Up to April 1, the Red Cross collected and committed some $24 million for these programs of which the USG has provided $3 million with a 4th million about to be paid in. IOG has been disbanded as such, but in a new relief effort designed to meet the emergency in Vietnam and Cambodia, the International Red Cross is campaigning for an additional $35 million of which it states $5 million is required for the three month period ending June 30, 1975. Mr. George Elsey, President of the American National Red Cross, wrote to Mr. Parker on 'April 10 urging a USG contribution to the $35 million emergency appeal (copy of letter attached). We pledged an additional $5 million on April 16 for use in territory controlled by the GVN.

Word from Geneva informs us that as of April 7, the ICRC had received pledges totaling $5 million toward the new appeal. From this amount, ICRC has transferred 1.5 million Swiss francs to the Saigon Red Cross for local purchase of urgently needed relief supplies. The balance is being used for procurement in Europe of additional relief items.

(Circular No. 14)


1. Introduction. This Circular is being published at a time when hostilities are escalating and giving cause for increasing concern. In the case of Cambodia, in particular, it may well have been overtaken by events by the time it is received.

2. The following pages give details of the various Red Cross activities on a country by country basis but the present situation may be summarized as follows. During recent months hostilities have increased in the Republic of Vietnam (RVN) particularly in Tay Ninh province and the relief programmes of the Red Cross of the Republic of Vietnam (CRVN) have been extended to cope with the particular needs of the families who have abandoned their homes to flee from the combat zones. The emergency housing programme in the Democratic Republic of Vietnam (DRVN) is now within sight of completion, the last shipments of family units having now arrived in Haiphong from Vladivostok. Final orders are now being placed for the remaining medical units for the 250 bed hospital for the Provisional Revolutionary Government of the Republic of South Vietnam (PRG). In the Kingdom of Laos (KL) arrangements are proceeding for the return of many thousands of displaced persons to their original homes. A resettlement programme at Ban Kok Van is now well advanced as is the delivery of relief supplies to the area formerly controlled by the Pathet Lao. In the Khmer Republic fighting has been particularly intense in recent weeks around the capital Phnom Penh. The programmes of Assistance Internationale de la CroixRouge (AICR) have been expanded to care for the large number of families made homeless by the fighting. Additional medico-nutritional teams are being formed to give medical aid and high protein food to displaced persons, particularly the very young, in the camps in and around Phnom Penh and in the provinces.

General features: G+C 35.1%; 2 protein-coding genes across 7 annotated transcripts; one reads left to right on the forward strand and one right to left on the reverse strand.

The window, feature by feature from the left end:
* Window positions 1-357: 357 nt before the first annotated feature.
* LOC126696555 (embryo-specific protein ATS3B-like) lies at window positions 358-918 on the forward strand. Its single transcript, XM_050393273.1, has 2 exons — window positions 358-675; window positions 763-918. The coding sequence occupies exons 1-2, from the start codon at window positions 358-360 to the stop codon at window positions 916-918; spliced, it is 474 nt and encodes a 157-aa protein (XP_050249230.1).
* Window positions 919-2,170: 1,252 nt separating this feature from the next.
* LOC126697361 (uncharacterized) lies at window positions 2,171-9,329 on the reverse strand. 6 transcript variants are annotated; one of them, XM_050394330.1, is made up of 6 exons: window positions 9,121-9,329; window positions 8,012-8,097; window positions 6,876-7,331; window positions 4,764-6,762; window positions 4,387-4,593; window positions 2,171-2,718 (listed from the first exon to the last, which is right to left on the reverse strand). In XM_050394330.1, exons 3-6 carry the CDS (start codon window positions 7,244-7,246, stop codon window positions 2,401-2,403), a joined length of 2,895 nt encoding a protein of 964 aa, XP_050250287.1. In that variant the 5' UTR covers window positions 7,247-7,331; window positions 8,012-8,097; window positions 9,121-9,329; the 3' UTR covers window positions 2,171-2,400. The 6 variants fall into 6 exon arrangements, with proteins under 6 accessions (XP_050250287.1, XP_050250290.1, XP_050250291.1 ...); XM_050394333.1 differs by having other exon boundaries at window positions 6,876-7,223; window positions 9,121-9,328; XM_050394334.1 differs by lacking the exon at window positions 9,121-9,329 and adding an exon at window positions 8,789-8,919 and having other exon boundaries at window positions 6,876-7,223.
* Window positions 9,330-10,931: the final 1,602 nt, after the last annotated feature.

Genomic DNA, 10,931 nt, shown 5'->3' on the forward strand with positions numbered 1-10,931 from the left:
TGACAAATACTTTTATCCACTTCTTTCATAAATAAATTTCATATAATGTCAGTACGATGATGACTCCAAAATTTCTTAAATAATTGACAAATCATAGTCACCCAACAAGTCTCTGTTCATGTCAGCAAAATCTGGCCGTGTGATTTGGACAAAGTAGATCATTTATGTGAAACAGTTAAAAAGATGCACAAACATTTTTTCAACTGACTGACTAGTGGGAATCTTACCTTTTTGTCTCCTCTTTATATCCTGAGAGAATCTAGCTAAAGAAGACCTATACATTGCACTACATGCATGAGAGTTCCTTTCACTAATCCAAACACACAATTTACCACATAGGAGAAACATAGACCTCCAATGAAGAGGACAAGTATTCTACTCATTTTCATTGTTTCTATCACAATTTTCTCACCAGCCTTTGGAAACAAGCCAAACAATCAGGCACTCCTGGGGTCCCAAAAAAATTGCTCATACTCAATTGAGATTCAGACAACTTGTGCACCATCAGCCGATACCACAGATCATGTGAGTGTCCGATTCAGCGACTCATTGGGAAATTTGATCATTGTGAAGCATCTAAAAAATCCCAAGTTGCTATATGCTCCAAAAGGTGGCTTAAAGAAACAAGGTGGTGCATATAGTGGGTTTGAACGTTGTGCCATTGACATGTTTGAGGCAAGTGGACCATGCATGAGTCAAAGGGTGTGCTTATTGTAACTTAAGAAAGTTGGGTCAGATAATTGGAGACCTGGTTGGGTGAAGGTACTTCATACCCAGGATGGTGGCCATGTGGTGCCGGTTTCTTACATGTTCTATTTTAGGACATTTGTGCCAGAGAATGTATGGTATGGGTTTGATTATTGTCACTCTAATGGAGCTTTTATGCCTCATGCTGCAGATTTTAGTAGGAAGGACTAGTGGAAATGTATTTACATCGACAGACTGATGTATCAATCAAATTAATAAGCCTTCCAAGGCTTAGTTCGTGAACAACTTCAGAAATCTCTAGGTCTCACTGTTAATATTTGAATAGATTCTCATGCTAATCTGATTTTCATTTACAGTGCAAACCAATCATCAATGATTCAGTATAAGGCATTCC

3. Democratic Republic of Vietnam (DRVN).-The emergency housing programee to provide nearly 4,000 family units is now in the final stages of completion. Considerable interest has been expressed in this project by various national Societies, Governments, and international organizations and a meeting of the Expert Group of the housing project was held in Geneva on 5th February 1975 to agree a procedure for the preparation of a comprehensive report which would